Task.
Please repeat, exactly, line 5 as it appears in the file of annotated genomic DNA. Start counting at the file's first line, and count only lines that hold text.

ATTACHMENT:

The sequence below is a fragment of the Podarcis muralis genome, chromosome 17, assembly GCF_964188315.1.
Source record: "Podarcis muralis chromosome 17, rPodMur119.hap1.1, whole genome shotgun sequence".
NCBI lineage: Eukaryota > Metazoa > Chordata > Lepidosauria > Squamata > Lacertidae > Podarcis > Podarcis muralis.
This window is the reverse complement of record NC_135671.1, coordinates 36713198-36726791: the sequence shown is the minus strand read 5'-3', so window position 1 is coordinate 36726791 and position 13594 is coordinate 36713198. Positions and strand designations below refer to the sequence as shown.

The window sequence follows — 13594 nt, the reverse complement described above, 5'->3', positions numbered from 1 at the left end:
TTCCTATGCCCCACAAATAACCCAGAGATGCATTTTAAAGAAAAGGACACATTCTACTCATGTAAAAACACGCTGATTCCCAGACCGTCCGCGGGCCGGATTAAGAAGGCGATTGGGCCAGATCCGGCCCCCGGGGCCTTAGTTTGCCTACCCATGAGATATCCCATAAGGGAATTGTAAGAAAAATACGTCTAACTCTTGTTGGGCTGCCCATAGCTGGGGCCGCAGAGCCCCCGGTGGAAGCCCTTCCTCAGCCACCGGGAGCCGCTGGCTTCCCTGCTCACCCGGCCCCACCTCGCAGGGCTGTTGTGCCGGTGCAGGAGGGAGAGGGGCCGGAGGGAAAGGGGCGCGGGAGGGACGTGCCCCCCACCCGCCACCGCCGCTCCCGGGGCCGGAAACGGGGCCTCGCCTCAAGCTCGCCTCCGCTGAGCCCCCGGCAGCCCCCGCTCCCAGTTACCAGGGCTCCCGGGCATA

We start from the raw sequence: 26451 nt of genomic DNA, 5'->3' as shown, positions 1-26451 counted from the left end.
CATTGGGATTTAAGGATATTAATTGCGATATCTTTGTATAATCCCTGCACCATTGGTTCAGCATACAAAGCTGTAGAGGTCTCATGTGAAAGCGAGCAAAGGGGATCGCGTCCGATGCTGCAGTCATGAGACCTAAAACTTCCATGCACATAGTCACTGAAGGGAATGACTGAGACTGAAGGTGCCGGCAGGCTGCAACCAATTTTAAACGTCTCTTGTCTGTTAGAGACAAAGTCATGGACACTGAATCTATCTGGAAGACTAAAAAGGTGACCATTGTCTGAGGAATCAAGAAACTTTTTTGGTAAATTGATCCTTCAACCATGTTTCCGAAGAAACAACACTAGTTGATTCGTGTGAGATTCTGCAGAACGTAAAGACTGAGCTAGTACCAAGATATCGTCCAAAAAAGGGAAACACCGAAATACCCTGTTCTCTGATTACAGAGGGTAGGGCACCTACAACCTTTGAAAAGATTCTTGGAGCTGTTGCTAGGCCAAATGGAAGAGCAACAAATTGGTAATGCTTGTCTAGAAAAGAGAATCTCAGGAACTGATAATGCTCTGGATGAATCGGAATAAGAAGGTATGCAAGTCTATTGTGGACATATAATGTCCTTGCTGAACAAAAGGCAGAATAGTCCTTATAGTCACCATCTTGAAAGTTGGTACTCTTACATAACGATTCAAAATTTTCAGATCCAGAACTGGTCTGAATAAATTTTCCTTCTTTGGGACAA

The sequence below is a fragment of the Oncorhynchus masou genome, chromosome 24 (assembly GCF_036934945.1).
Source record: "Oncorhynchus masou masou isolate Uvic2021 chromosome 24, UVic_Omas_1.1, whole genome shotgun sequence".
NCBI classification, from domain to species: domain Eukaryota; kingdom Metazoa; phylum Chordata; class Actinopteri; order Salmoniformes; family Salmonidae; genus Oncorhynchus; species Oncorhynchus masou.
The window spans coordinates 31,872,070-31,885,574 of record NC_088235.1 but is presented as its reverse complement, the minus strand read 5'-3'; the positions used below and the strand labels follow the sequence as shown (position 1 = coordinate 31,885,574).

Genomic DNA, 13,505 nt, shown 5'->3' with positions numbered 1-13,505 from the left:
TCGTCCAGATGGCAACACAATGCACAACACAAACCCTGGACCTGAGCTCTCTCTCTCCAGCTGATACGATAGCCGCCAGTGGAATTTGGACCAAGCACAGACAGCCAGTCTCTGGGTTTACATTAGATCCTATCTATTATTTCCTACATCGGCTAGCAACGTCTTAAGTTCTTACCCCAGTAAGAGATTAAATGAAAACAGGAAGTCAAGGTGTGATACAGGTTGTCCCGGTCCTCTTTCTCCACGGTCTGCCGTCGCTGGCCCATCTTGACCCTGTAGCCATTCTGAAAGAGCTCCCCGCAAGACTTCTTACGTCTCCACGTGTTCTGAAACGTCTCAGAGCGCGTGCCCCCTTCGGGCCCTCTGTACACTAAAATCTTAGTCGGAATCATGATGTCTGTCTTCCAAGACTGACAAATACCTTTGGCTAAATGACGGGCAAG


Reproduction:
The window sequence follows — 13594 nt, the reverse complement described above, 5'->3', positions numbered from 1 at the left end: